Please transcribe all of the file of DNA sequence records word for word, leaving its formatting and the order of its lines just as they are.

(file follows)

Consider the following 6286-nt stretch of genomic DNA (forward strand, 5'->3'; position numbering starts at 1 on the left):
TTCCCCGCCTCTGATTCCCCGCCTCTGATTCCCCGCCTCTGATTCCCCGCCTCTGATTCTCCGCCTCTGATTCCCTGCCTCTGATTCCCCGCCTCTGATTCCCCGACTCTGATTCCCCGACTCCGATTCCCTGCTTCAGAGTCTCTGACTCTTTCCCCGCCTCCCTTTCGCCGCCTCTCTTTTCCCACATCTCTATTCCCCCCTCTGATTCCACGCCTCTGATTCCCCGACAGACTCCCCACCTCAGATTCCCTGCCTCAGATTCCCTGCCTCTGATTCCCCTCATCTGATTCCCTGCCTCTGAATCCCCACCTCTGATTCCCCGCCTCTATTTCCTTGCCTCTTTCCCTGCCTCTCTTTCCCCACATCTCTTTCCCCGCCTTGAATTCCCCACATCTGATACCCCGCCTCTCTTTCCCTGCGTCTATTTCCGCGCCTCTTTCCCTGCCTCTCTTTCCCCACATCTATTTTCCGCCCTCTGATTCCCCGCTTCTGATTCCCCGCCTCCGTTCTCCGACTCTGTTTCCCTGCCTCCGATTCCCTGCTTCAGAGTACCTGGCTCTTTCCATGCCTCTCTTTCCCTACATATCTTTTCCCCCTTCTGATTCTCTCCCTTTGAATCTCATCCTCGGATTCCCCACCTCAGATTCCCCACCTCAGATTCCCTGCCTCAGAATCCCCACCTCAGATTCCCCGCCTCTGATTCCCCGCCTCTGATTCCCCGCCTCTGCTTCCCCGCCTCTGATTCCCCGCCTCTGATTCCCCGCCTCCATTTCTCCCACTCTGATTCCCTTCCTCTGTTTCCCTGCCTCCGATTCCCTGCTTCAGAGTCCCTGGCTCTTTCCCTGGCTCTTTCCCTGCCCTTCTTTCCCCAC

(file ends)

Consider the following 6286-nt stretch of genomic DNA (forward strand, 5'->3'; position numbering starts at 1 on the left):
TTCCCCGCCTCTGATTCCCCGCCTCTGATTCCCCGCCTCTGATTCCCCGCCTCTGATTCTCCGCCTCTGATTCCCTGCCTCTGATTCCCCGCCTCTGATTCCCCGACTCTGATTCCCCGACTCCGATTCCCTGCTTCAGAGTCTCTGACTCTTTCCCCGCCTCCCTTTCGCCGCCTCTCTTTTCCCACATCTCTATTCCCCCCTCTGATTCCACGCCTCTGATTCCCCGACAGACTCCCCACCTCAGATTCCCTGCCTCAGATTCCCTGCCTCTGATTCCCCTCATCTGATTCCCTGCCTCTGAATCCCCACCTCTGATTCCCCGCCTCTATTTCCTTGCCTCTTTCCCTGCCTCTCTTTCCCCACATCTCTTTCCCCGCCTTGAATTCCCCACATCTGATACCCCGCCTCTCTTTCCCTGCGTCTATTTCCGCGCCTCTTTCCCTGCCTCTCTTTCCCCACATCTATTTTCCGCCCTCTGATTCCCCGCTTCTGATTCCCCGCCTCCGTTCTCCGACTCTGTTTCCCTGCCTCCGATTCCCTGCTTCAGAGTACCTGGCTCTTTCCATGCCTCTCTTTCCCTACATATCTTTTCCCCCTTCTGATTCTCTCCCTTTGAATCTCATCCTCGGATTCCCCACCTCAGATTCCCCACCTCAGATTCCCTGCCTCAGAATCCCCACCTCAGATTCCCCGCCTCTGATTCCCCGCCTCTGATTCCCCGCCTCTGCTTCCCCGCCTCTGATTCCCCGCCTCTGATTCCCCGCCTCCATTTCTCCCACTCTGATTCCCTTCCTCTGTTTCCCTGCCTCCGATTCCCTGCTTCAGAGTCCCTGGCTCTTTCCCTGGCTCTTTCCCTGCCCTTCTTTCCCCAC